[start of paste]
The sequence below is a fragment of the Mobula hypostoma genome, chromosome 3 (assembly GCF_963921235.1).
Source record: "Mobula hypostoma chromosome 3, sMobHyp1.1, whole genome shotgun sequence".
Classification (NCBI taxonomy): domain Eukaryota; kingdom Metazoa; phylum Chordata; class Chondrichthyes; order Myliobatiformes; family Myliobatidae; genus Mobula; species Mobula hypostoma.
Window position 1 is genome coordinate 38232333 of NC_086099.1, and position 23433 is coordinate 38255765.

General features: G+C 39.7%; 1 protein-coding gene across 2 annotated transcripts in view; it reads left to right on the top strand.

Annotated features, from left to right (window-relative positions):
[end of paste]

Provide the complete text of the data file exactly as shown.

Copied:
The sequence below is a fragment of the Mobula hypostoma genome, chromosome 3 (assembly GCF_963921235.1).
Source record: "Mobula hypostoma chromosome 3, sMobHyp1.1, whole genome shotgun sequence".
Classification (NCBI taxonomy): domain Eukaryota; kingdom Metazoa; phylum Chordata; class Chondrichthyes; order Myliobatiformes; family Myliobatidae; genus Mobula; species Mobula hypostoma.
Window position 1 is genome coordinate 38232333 of NC_086099.1, and position 23433 is coordinate 38255765.

General features: G+C 39.7%; 1 protein-coding gene across 2 annotated transcripts in view; it reads left to right on the top strand.

Annotated features, from left to right (window-relative positions):